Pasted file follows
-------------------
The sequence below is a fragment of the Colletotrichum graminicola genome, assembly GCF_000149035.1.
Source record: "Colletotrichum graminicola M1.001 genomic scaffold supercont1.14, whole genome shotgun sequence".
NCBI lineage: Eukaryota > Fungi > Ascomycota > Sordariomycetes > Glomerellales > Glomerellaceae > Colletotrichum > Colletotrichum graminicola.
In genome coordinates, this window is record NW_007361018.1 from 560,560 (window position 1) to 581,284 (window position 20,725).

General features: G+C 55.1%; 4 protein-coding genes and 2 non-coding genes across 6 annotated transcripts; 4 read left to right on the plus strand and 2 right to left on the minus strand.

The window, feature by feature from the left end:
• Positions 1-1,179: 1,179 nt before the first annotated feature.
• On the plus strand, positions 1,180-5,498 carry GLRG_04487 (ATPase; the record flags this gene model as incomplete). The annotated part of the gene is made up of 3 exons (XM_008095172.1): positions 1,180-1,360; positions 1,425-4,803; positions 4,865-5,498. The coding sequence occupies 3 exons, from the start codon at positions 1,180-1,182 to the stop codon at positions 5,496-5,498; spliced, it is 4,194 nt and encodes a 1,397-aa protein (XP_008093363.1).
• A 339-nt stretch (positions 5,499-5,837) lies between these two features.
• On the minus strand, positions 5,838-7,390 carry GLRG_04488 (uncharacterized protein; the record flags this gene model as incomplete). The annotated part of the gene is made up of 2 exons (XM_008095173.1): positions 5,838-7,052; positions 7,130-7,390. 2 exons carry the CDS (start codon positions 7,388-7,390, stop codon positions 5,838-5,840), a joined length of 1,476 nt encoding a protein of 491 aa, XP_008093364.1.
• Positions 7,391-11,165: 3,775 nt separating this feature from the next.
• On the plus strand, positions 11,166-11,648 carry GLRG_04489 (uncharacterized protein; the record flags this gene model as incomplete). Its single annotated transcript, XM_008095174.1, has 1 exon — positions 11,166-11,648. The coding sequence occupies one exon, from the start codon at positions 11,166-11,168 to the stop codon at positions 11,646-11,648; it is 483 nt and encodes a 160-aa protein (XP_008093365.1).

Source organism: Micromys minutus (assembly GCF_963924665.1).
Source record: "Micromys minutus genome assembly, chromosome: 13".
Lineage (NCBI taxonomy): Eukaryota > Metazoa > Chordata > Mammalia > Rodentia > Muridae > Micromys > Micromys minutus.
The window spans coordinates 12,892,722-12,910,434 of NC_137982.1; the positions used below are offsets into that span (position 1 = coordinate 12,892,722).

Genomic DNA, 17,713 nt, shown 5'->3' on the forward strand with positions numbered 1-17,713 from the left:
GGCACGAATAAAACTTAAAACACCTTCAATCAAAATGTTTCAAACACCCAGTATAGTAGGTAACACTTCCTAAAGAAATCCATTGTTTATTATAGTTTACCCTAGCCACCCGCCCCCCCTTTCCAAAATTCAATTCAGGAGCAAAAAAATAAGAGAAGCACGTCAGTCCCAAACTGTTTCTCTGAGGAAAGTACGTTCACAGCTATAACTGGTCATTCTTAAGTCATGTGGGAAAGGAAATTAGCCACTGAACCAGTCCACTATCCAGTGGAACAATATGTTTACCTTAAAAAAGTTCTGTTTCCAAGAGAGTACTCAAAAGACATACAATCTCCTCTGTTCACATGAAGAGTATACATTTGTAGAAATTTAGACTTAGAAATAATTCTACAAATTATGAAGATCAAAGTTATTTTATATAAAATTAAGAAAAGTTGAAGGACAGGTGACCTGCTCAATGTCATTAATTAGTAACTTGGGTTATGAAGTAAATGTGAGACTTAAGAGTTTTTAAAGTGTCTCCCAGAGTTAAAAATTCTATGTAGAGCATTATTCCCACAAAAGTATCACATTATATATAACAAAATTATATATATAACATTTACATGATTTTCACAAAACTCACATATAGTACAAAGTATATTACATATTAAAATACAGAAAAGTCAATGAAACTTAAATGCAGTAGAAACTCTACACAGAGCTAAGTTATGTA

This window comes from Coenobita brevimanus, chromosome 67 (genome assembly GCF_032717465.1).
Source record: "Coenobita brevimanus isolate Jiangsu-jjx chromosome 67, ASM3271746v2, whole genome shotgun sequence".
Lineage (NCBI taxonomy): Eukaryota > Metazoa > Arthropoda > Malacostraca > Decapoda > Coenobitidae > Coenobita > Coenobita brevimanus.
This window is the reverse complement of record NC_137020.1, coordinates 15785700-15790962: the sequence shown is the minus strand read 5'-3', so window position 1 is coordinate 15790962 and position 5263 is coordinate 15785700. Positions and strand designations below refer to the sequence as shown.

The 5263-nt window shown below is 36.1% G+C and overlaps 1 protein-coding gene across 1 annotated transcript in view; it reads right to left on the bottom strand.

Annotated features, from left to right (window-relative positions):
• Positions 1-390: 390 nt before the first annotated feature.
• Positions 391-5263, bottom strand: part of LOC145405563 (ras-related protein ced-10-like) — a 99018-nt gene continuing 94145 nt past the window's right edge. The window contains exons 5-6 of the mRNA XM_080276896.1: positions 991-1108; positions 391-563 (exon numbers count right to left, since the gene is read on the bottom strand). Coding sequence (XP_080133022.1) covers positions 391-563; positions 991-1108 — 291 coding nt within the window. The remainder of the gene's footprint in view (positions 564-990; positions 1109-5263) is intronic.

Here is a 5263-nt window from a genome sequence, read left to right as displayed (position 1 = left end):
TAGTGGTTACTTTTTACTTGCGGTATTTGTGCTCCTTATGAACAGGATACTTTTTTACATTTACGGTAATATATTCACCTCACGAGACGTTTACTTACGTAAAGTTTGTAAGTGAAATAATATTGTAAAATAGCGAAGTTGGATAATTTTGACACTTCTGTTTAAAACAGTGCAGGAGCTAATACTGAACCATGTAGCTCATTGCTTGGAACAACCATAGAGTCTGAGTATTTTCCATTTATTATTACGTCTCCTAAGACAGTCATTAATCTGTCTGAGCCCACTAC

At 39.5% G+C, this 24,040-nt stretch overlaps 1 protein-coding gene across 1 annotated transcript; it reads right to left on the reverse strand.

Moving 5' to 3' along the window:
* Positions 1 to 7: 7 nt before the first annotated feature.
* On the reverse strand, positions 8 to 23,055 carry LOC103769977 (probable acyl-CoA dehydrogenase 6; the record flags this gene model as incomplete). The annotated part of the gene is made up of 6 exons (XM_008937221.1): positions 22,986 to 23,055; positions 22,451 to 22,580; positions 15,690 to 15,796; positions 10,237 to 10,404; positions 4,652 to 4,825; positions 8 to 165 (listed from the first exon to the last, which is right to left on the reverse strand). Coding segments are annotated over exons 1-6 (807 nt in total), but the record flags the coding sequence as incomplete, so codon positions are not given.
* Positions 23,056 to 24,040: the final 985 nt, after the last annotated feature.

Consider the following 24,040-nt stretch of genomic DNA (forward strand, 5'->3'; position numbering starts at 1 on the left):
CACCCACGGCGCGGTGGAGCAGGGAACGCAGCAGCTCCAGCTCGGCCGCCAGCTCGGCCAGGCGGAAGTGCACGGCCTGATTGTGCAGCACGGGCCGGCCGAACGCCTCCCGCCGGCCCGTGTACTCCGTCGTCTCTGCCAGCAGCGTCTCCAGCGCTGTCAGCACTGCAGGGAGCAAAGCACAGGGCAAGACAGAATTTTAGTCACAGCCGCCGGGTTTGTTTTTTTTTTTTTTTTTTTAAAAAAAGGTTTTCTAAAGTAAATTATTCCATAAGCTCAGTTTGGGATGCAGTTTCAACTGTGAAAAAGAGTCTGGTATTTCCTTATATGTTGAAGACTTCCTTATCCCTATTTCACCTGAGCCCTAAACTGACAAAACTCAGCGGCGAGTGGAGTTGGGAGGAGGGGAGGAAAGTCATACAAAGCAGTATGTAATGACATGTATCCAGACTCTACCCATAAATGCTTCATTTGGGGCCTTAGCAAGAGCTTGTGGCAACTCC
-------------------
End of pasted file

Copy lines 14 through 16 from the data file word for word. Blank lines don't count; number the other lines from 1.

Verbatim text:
Source record: "Micromys minutus genome assembly, chromosome: 13".
Lineage (NCBI taxonomy): Eukaryota > Metazoa > Chordata > Mammalia > Rodentia > Muridae > Micromys > Micromys minutus.
The window spans coordinates 12,892,722-12,910,434 of NC_137982.1; the positions used below are offsets into that span (position 1 = coordinate 12,892,722).